Field bank (cultivated rice, wild rice and related genera)

Contributors to this page: T.T. Chang Genetic Resources Centre-IRRI, Philippines (Ruaraidh Sackville Hamilton, Ken McNally, Flora de Guzman, Renato Reaño, Soccie Almazan,Adelaida Alcantara, Elizabeth Naredo); WARDA, Cotonou (Ines Sánchez); UPLB-University of the Philippines at Los Baños (Teresita Borromeo).

Provides guidelines and recommendations about the best practices for the daily management of genebanks, describing when and how field genebanks should be used for rice. Best practices are shown in a pale blue color with bullets. Justification for each best practice is given within brackets (…).

A rice field banks conserves rice as live plants in the field or screenhouses. Greenhouses and experimental rice fields at IRRI. (photo: IRRI)

When should be used?

Rice field banks conserves rice as live plants in the field or screenhouses.

There are more than 20 different species of wild rice scattered across tropical Asia, Africa, Latin America and the Caribbean that need to be well conserved. These species are from a rich pool of diversity from different habitats, from sunny open lands to shady forests.

At the IRRI genebank there are more than 3000 potted wild rice specimens being conserved in a large screenhouse.

How should be done?

Sample and storage specifications

Field bank for cultivated rice:

Before transplanting


Field maintenance and management

Field bank for wild rices:

Choice of environment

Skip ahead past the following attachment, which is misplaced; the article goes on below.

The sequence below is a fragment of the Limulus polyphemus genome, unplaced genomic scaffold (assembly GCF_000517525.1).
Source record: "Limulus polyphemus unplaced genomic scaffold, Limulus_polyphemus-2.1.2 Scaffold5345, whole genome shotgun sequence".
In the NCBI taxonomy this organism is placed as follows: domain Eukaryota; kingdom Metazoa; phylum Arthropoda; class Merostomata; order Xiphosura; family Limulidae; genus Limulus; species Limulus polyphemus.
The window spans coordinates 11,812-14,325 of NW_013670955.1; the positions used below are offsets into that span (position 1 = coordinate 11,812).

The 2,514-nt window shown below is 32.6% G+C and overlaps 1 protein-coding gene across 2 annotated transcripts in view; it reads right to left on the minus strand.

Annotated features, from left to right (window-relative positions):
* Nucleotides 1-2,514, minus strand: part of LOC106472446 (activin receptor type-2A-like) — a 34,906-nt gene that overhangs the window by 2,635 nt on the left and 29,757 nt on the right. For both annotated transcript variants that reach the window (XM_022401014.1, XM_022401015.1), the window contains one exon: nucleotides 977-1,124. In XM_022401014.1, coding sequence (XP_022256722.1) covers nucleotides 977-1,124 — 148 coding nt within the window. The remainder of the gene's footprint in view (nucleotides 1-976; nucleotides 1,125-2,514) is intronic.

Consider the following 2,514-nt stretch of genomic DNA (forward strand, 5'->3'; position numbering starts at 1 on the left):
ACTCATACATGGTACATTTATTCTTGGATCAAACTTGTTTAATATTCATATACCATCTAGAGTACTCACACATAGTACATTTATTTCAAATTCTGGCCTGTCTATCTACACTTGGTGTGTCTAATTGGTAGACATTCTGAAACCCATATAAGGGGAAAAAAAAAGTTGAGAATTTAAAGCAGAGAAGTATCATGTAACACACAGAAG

Different varieties of rice being grown inside an IRRI green house. (photo: IRRI)

Field maintenance and management





Harvesting materials

Panicle bagging:

Rice being grown inside an IRRI screen house. Notice the bagged panicles. (photo: IRRI)


Disposal of contaminated materials

To ensure plants do not spread by seeds or rhizomes, specific measures should be followed:

Note: These protocols were defined for the conditions at IRRI in Los Banos. Modifications and adjustments should be done (and re-adjusted regularly) to determine the best conditions for individual species. Screenhouse facilities should also be continuously upgraded to suit their specific needs. However, understanding plant morphology and knowledge on the natural growing habitat of the different species are significantly important in the initial seed multiplication of this germplasm. These will provide the necessary information on how to properly manage the species.

Routine monitoring methods

Check regularly

System for tracking materials/inventory system during field bank storage

(Look for recommendations!!)

Recording information during field bank storage

(Look for recommendations!!)

References and further reading

International Rice GeneBank Operations Manual

Rice Knowledge Bank

The Genebanks

The 11 CGIAR genebanks currently conserve 730,000 of cereals and grain legumes, forage crops, tree species, root and tuber crops, bananas and crop wild relatives.